Elderly patients’ rights are not being upheld in hospitals and care homes despite parliamentary calls for a “culture change” in the health service, a charity has claimed.
Age Concern claims that despite last year’s Joint Committee on Human Rights report calling for a renewed focus on elderly care in hospitals, vulnerable people are still not receiving the care they should.
The charity was told of older people being left to sit in their own excrement and being heavily sedated to make them easier to care for.
And a 102-year-old blind woman was missing meals because staff did not tell her they were there. No one offered to help her eat, and many of her meals were removed untouched.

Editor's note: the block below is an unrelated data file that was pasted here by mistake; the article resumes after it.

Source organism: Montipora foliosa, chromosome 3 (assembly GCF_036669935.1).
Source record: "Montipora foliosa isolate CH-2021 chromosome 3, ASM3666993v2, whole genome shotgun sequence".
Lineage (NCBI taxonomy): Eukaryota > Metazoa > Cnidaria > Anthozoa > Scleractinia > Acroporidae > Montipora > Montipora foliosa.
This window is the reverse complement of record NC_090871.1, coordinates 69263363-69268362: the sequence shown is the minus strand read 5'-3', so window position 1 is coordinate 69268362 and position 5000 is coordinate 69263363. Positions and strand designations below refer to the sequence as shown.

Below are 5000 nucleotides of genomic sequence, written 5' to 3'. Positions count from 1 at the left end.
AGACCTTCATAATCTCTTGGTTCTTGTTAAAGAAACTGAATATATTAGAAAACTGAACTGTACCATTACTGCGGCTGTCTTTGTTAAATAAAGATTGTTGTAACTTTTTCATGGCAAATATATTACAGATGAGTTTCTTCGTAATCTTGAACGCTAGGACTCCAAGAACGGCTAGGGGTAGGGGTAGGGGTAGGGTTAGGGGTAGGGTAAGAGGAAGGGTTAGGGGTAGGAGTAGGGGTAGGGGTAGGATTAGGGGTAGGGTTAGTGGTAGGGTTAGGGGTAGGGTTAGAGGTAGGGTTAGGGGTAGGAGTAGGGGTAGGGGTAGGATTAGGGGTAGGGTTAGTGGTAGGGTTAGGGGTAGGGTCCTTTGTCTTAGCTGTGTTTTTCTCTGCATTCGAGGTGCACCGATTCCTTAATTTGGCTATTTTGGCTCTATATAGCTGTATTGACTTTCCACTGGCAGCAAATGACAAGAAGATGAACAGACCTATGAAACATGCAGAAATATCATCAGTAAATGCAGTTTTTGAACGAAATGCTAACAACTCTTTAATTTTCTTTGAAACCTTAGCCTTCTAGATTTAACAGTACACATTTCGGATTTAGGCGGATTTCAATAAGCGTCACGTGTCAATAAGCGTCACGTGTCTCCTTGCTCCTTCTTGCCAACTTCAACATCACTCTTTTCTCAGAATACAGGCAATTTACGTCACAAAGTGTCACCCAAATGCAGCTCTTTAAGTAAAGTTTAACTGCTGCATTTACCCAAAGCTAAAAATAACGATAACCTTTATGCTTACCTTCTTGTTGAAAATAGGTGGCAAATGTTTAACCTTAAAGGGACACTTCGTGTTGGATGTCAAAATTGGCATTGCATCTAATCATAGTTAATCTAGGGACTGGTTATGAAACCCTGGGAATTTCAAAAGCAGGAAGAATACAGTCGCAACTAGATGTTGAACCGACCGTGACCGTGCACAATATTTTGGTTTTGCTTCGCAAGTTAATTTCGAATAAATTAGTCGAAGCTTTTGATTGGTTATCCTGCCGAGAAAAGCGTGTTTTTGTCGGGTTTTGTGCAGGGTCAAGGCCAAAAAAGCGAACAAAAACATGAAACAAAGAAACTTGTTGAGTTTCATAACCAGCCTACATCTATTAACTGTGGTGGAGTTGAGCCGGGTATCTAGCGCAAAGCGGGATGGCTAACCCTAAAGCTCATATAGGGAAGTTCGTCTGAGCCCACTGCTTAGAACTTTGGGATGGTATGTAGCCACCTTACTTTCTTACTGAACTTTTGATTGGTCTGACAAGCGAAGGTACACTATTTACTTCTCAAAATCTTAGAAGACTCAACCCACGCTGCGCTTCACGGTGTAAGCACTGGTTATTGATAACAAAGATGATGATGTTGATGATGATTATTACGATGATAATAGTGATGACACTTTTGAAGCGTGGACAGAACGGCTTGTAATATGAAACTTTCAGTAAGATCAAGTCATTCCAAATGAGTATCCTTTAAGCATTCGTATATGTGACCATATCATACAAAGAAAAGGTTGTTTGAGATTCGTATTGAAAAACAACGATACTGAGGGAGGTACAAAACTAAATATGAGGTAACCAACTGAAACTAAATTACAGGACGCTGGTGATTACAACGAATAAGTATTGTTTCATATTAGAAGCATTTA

The charity, which publishes the report On the Right Track, has also found examples of people being evicted from care homes after complaining about the standard of care. It is now calling on the Government to “embed human rights in the NHS Constitution”.
Gordon Lishman, director general of Age Concern, said: “No one should have to go without help with eating and drinking or using the toilet. It’s horrendous that people are still being mistreated and abused.”
A Department of Health spokesman said: “We are doing everything in our power to protect vulnerable older people and ensure they are treated with dignity and respect.”
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